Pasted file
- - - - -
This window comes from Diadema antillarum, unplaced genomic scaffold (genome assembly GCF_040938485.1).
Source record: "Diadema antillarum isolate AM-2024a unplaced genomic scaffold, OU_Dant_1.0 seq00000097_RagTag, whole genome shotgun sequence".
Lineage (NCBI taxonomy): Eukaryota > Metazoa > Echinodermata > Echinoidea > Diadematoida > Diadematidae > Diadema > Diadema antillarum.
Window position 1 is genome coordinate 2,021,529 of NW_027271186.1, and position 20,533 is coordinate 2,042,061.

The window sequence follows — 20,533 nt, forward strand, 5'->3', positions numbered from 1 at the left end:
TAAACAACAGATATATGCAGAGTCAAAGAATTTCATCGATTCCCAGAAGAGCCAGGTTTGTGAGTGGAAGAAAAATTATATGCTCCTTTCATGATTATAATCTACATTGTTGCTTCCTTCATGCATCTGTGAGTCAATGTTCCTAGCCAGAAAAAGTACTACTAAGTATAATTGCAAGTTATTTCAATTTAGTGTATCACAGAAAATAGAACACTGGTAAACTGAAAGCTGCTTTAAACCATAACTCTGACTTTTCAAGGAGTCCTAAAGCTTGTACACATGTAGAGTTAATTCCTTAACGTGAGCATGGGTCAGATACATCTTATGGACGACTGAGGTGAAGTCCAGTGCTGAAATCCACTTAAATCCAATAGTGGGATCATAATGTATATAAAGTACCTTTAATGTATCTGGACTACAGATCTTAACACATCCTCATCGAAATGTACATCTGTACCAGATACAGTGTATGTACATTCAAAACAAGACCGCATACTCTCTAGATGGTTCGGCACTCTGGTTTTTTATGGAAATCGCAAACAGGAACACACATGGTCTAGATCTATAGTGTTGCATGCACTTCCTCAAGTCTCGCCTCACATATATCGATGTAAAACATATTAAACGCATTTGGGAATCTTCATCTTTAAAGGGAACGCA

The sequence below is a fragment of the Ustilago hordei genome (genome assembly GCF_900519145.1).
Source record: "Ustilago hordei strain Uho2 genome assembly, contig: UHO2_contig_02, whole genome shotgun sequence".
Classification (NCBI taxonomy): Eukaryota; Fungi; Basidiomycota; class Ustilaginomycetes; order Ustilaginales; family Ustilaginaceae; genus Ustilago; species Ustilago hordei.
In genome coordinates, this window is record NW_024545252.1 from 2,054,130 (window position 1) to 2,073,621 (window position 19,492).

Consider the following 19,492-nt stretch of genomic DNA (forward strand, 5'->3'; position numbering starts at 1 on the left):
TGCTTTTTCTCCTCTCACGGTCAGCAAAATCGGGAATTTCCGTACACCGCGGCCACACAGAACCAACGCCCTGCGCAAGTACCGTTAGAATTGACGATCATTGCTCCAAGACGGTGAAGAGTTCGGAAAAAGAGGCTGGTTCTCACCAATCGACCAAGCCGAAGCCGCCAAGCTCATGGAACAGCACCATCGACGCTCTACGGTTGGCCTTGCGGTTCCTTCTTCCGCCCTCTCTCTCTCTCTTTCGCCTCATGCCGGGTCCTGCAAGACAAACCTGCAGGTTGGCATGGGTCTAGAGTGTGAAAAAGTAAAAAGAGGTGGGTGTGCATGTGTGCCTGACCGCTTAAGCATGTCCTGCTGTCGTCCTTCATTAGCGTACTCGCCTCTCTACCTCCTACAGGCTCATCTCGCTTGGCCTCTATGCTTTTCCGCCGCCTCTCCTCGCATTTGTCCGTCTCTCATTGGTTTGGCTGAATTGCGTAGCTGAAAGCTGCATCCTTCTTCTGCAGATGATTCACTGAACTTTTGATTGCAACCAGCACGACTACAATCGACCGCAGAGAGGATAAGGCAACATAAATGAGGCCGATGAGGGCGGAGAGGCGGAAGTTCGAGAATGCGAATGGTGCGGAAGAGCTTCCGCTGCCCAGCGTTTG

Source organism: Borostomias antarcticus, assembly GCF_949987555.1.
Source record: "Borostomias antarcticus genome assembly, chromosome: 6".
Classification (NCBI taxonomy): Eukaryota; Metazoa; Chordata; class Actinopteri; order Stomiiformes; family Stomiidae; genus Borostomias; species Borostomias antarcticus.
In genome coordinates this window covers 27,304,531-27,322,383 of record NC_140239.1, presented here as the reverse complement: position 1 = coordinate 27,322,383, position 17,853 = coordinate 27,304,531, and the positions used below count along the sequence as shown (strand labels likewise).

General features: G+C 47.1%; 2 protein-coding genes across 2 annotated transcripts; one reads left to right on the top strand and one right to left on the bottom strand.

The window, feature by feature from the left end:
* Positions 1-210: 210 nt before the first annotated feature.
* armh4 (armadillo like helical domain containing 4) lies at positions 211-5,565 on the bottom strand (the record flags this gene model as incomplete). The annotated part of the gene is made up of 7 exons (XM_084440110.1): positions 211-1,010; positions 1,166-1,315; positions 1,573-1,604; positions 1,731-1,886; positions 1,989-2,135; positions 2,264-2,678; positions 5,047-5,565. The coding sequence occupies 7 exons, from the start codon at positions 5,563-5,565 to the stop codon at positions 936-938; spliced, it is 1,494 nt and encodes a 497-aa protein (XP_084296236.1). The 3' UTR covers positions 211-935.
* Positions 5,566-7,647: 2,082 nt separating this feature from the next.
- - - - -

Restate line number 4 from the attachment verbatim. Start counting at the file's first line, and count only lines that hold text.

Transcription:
Window position 1 is genome coordinate 2,021,529 of NW_027271186.1, and position 20,533 is coordinate 2,042,061.